You've done everything to treat Fluffy like a queen. She gets the best food, the best medical care, and you keep her safely indoors. But is she really happy? Our homes are set up for humans, but may lack qualities that cats instinctively need to be satisfied. Food, shelter, and a clean litter box are the basics. Environmental enrichment means making a home more suitable for a cat’s instinctual needs. Cats get bored, anxious, or stressed if their environment does not meet their needs. This can lead to medical or behavioral problems. “Scarf and barf” (eating too fast and immediately regurgitating), hiding, inappropriate elimination, waking owners in the night, marking or destroying furniture, and overgrooming can all be due to lack of environmental enrichment.
To enrich your cat’s environment, start by creating safe spaces. In nature, cats can be prey, so being out in the open can make them feel unsafe and unable to relax. Provide quiet hiding places like cat trees, simple cardboard boxes, perches, cat tunnels, cat condos, kitty slings, and cat beds. If you have more than one cat, it’s imperative to create multiple safe spaces to eat, eliminate, and rest. In general, you should provide 1 litter box per cat plus one extra. When cats are forced to share critical resources, it creates stress. Elimination problems often stem from not having enough litter boxes or not keeping them clean. Litter boxes should be scooped 1-2 times daily or cats will find them too dirty or smelly to use.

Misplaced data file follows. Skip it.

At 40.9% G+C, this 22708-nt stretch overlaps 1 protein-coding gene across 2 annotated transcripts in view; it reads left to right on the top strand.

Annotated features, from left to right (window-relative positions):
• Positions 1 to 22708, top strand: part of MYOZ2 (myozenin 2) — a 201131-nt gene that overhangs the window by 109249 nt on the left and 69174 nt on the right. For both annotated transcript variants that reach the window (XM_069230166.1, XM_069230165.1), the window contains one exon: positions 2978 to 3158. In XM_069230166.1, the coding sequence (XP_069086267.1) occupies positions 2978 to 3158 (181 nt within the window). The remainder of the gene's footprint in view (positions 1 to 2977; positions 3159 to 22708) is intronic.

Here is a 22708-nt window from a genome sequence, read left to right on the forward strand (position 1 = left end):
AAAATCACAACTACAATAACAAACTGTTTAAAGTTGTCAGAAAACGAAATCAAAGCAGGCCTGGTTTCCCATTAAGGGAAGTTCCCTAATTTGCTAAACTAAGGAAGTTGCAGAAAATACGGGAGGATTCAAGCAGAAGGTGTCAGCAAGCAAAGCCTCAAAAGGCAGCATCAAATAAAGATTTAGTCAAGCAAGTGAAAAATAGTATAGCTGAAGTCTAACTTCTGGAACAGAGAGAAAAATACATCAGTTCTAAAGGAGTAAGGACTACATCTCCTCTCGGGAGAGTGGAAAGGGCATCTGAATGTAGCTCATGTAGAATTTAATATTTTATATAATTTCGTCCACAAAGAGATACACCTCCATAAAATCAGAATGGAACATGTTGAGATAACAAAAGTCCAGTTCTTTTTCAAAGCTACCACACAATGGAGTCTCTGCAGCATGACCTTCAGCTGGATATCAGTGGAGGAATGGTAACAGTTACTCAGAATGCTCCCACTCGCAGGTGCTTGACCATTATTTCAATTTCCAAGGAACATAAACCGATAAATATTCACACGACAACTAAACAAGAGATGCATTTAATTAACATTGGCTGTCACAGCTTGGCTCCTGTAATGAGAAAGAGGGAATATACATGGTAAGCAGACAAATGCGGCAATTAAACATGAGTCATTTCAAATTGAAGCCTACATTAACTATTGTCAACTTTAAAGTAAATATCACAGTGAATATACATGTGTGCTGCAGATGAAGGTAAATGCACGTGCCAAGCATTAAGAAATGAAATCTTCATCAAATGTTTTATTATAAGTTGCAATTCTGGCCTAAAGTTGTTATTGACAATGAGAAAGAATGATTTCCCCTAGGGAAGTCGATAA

Cats in the wild spend the majority of their day hunting. They average 8-10 mouse meals per day, so naturally they are grazers. When we feed cats kibble in a bowl, it hampers both the hunting behavior and the built-in exercise. No wonder indoor cats are so prone to obesity! Did you know feeding just 10 extra kibbles per day over a year can add up to 1 pound of excess weight? To prevent boredom and obesity, use toys that help express hunting behavior, and feed multiple small meals. Or better yet, put the food in toys that make the cat work (hunt) for their meal. Try the Pipolono cat treat//food dispenser, Multivet SlimCat, Petsafe EggCercizer, Catit Treat maze, and Kong treat ball.
It’s better not to keep the bowl full all the time — this is a recipe for a fat cat! Instead, put multiple small bowls of food around the house and change the location daily so your cat will have to go on a daily treasure hunt. Play “kitty soccer” with the kibble or try the NoBowl cat feeding system. There are even many automatic timed feeders for cats that will dispense the amount of food you want to give at the times you want.
Play with your cat every day. Cats love to chase and catch balls. Ping pong balls are a favorite, but crumpled paper or foil “balls” work, too. Cats like furry catnip mouse toys, especially ones that scurry, vibrate, or squeak. They like to catch things that dangle or drag from a string — feathers are popular and mimic bird prey. When playing with a laser pointer or any toy, be sure to allow your cat to “catch” or “kill” the toy occasionally or he will get frustrated and give up on the chase. Squeaky toys delight some cats. Others are happy with simple toys made from toilet paper tubes, boxes, milk carton rings, and paper bags. Of course, supervise cat play and be sure your cat does not ingest part of a toy. Do not play with string or yarn.